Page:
Crypto Mining and Crypto currency taxation

I am a crypto enthusiast, supporter, miner, and investor so i thought it would be important that i share useful information for anyone who is currently mining crypto currency and especially for those mining if California where i am based out of. Some background on my operation which i am going to be using an example for this blog post. I’ve been currently been mining for ethereum for this year and have been monitoring the market and gathering as much info as possible so that I am in compliance with current Federal and State tax law.

Mining is a very interesting hobby that I’ve taken on once i found out that i could make money from computing power that i have not been utilizing. For many of you who have high end gaming and production computers it’s almost a no brainer especially when i am not able to even use my computers. These miners are just servers which are utilized as databases. As a reward for running software and monitoring the servers miners are rewarded with a crypto currency. I am not going to get into the specifics, but there are plenty of tokens out there and mining operations which use them as payouts. This is all considered taxable income at the time when it was received for the value when received.

Crypto mining shares are taxable income

Any currency that you receive is taxable at the time when received so this means that we all have to pay tax on this income and it’s treated as ordinary income. For those of us who aren’t incorporated this means that the income is subject to self employment tax. This is because those who aren’t a corporation will have to report it on their schedule C in their individual return. You should also do your own research to see if you have to register with your city as a business. Since my rig is located in Studio City, California i will have to register with the City of Los Angeles for a license to report my gross income for the year. The license is free if my income is less then $150,000, but it’s still another form that i have to keep track of and file on a yearly basis.

This comes out to be quite expensive when we also consider the California franchise tax. If you mine 10k in a calendar year and fall in the new 24% Federal and the 8.3% state rate and we also add the 15.3% self employment tax it comes out to 47.6% on each time that your wallet receives a reward for your mining. The good news is that your tax is based on the net and with some accelerated depreciation we’ll be able to expense out all if not most of the equipment in the first year, but after that it’ll be horrible for those who aren’t a corporation. The corporations aren’t subject to that 15.3% self employment tax. So this would definitely be a consideration when decide if whether or not it’s worth the incorporation cost.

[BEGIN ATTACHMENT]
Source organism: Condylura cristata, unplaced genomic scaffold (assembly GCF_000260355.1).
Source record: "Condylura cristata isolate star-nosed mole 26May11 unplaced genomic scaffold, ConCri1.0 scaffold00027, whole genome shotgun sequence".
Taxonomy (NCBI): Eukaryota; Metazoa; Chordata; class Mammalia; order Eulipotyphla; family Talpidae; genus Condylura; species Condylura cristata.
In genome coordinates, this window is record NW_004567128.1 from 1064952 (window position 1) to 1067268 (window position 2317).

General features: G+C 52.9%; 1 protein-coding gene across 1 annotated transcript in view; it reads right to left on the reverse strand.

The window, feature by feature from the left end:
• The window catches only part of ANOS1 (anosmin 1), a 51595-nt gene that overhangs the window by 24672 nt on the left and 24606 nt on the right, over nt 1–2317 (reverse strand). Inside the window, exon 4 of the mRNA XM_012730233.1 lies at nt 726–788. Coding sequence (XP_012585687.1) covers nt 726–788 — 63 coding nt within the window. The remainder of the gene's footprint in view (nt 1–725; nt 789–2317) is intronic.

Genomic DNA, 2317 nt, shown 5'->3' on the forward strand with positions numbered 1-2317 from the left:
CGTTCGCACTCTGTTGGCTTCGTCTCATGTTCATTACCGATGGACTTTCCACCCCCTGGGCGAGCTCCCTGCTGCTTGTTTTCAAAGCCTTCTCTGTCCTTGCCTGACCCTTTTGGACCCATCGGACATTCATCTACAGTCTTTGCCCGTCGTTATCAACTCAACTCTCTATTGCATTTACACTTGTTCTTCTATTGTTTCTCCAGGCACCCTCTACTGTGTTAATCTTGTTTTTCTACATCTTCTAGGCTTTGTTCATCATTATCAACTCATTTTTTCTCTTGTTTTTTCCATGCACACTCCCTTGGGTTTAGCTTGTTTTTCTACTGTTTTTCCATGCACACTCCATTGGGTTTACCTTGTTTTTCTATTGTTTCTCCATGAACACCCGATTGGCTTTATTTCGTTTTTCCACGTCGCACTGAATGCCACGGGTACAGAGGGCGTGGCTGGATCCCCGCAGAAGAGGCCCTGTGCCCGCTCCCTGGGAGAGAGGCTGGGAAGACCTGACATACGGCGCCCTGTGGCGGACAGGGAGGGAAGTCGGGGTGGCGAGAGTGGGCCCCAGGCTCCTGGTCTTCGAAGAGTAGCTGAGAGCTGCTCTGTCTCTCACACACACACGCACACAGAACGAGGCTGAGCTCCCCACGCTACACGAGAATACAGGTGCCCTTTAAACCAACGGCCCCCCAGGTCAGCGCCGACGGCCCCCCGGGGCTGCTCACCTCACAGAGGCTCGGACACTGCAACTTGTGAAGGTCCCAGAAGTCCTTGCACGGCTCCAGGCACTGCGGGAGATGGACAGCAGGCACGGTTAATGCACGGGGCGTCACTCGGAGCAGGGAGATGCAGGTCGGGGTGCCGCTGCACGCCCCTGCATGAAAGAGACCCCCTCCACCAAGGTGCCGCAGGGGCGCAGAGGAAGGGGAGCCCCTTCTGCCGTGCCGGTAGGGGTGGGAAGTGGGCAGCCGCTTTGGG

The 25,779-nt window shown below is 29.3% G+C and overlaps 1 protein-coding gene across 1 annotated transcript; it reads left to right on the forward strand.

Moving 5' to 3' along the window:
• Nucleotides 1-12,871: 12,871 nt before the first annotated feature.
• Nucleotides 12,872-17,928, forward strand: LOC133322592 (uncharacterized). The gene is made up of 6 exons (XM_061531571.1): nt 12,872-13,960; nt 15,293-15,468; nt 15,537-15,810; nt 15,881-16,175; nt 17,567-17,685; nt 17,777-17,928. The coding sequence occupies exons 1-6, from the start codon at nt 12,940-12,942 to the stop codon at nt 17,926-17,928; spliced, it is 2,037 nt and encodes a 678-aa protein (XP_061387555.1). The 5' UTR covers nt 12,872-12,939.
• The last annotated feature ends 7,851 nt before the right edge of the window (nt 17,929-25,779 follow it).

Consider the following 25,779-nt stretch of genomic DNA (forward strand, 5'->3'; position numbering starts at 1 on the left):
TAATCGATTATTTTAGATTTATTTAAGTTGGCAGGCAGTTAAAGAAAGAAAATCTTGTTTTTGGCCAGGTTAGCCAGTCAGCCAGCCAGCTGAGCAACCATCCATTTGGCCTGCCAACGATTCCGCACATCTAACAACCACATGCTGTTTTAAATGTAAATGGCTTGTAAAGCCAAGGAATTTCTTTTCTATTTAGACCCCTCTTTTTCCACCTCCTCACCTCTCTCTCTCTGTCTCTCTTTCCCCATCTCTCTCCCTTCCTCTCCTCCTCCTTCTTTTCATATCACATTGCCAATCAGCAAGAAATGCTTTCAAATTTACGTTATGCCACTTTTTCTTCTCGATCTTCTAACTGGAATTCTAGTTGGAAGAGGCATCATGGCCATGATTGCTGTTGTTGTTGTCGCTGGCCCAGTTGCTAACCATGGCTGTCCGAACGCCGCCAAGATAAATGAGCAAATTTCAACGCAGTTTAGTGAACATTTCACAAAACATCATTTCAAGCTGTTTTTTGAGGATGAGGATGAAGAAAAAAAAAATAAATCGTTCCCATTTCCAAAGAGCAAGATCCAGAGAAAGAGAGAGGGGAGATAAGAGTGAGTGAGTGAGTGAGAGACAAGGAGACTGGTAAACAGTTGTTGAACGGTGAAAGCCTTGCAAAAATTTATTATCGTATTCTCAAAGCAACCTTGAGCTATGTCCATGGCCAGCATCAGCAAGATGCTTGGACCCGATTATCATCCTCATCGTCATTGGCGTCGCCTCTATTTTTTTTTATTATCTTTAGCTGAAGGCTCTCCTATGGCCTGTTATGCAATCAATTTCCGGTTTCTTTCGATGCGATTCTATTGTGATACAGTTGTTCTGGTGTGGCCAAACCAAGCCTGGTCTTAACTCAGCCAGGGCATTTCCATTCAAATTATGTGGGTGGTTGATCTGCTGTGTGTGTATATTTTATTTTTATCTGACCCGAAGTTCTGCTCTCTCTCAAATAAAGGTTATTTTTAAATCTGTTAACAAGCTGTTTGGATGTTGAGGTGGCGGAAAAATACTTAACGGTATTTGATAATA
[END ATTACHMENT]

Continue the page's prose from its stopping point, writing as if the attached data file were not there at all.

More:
Tax planning and preparation

Now that we know how the crypto is taxed we can make smart decisions on how to report and treat our hard earned mining return. For the first year I wouldn’t really worry much since the equipment costs should cover the costs especially with the recent dips in price. The planning is now really based on what you plan on doing with your crypto. If it’s sold and converted in a market exchange you will also have to pay taxes on any profits, but if you decide to hold then you should definitely consider setting up a corporation to explore small business tax benefits.

I am been following this subject matter closely and hopefully there is more clarification on its classification. It’s important to download your transaction through your wallet provider whenever possible and save it for your records for audit purposes. Business owners should also add their wallet to their balance sheet if using software to help keep track of the transactions and to meet proper practice requirements.


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